The big draw in The Maxx Maxximized #1 is the remastered art and boy, does it look swell. Kieth and Sinclair went back and rescanned each page at higher resolutions prior to being joined by Pattison to meticulously recolor the new and improved files. The result is a book that looks phenomenal. The ominous darkness is still evident by the color tones chosen and both The Maxx and Julie stand out as beautiful renderings of their previously displayed appearances. Despite the recoloring, the book still maintains a grassroots graffiti look, keeping with the tone of the streets that The Maxx prowls. Panel layouts are very bold, with Kieth eschewing the traditional format for a wide variety of layouts that almost seem to mirror The Maxx’s fractured mental state.
Fans of The Maxx when it first debuted in 1993 will feel a good bit of nostalgia as they read through The Maxx Maxximized #1. New readers will quickly become fans as well, considering there’s a lot to like about the remastered take by IDW. The story is very out there–yet in a positive way–and The Maxx is an interesting character to follow. There’s a sense of the unknown in what exactly Mr. Gone is and his ties to Julie and The Maxx, so stay tuned for subsequent issues. In the meantime, be pretty happy that The Maxx is back and has returned looking better than ever. Take that 1990s!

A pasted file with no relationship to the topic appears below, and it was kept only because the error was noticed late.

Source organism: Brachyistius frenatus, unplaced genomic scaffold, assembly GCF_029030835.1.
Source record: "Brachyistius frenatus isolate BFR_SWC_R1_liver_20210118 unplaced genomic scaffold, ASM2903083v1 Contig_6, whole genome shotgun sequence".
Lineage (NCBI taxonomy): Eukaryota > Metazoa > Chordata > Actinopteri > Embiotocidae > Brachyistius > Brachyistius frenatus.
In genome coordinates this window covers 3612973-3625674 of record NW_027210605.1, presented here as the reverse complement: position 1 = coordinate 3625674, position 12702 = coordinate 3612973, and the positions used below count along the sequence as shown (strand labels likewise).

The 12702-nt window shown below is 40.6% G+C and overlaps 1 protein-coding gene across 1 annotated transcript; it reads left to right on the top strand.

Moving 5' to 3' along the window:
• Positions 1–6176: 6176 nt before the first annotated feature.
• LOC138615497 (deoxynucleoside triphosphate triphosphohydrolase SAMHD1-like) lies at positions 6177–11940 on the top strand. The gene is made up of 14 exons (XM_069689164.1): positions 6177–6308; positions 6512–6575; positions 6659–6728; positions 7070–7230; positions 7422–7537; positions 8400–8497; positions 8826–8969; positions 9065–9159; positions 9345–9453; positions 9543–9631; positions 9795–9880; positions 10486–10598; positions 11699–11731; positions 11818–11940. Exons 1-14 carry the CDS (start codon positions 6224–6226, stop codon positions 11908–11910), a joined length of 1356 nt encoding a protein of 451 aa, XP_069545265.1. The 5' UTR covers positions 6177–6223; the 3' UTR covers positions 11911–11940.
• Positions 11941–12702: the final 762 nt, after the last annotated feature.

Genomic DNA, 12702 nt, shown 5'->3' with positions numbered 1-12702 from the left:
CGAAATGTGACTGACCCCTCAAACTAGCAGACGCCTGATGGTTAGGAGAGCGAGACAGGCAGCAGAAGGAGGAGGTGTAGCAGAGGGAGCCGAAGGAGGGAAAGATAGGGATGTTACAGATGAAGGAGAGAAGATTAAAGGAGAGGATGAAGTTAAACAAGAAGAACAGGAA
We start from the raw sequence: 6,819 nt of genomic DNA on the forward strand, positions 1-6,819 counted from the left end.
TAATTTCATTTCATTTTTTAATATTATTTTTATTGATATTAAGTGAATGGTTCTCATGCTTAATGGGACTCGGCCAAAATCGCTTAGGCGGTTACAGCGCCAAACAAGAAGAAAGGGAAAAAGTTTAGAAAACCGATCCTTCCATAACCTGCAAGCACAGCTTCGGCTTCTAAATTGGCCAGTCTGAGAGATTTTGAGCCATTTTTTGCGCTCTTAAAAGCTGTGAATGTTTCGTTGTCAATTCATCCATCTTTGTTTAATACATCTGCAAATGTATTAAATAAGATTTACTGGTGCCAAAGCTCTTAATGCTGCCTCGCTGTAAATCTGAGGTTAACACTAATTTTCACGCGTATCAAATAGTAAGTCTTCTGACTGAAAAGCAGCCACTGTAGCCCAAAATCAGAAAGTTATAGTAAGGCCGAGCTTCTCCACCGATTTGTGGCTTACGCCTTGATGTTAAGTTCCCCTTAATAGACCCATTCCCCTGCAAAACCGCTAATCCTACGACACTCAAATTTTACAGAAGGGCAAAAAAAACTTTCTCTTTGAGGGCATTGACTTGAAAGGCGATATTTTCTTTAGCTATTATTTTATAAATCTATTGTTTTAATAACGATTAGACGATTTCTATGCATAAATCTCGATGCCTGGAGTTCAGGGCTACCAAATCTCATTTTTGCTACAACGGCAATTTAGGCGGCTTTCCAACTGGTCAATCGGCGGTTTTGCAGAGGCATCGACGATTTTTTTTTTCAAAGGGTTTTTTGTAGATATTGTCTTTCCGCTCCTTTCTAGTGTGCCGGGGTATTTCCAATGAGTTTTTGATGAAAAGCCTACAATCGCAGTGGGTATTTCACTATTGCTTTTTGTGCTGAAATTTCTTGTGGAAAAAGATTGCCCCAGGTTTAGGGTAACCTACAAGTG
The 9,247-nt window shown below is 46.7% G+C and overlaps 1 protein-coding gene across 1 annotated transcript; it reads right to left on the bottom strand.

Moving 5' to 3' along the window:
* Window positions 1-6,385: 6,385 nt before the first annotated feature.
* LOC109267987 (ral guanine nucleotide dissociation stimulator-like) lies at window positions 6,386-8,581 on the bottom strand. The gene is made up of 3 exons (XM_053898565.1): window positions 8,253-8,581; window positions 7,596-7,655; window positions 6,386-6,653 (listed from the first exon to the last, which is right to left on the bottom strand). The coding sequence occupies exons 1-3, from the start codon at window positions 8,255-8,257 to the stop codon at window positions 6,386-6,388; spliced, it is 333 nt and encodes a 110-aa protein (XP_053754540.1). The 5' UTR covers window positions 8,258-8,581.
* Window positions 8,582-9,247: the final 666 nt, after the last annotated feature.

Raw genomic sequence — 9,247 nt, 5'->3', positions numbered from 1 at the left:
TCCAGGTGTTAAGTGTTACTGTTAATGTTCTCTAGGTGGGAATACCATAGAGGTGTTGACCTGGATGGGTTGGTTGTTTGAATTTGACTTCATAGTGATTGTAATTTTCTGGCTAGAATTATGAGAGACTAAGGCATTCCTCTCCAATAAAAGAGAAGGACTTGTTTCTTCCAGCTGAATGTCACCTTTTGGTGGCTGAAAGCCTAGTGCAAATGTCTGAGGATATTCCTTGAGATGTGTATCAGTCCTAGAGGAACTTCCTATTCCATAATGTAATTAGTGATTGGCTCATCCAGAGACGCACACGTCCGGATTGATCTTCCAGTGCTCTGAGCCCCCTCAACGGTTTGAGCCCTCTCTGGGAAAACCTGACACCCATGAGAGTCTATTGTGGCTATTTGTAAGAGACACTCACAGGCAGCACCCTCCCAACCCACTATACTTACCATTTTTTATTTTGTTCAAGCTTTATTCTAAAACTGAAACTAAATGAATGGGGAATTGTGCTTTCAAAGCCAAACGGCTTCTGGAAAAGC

The Maxx Maxximized #1 is available in stores now.
Never Ending #1
“Nothing. Ever. Changes.”
If you’re “blessed” with the ability to endure time and continue living, you may or may not be happy. True, you’ll live through quite a few beautiful sunsets and birthdays, but eventually, things will get lonely. How you cope with that loneliness ranges from just dealing with it to seeking a way to rid yourself of it. Finding a way to get rid of it makes for rather interesting reading and Dark Horse Comics is preparing Never Ending #1 to offer that read. The issue is written by Adam P. Knave and D.J. Kirkbride, illustrated by Robert Love, colored by Heather Breckel and lettered by Frank Cvetkovic.
Charles Baxter has a problem. It’s not the numerous villains he has to face off against. It’s not the number of times that his city is imperiled. It’s time. Charles has been trapped for decades in a body that’s superpowered and never ages, driving him insane. He wants a cure and he’s turning to the one person he thinks is capable of helping him in that regard: his archnemesis Archibald Crane. The same Crane who’s been relentless in his pursuit of punishing Charles in as many ways as he can.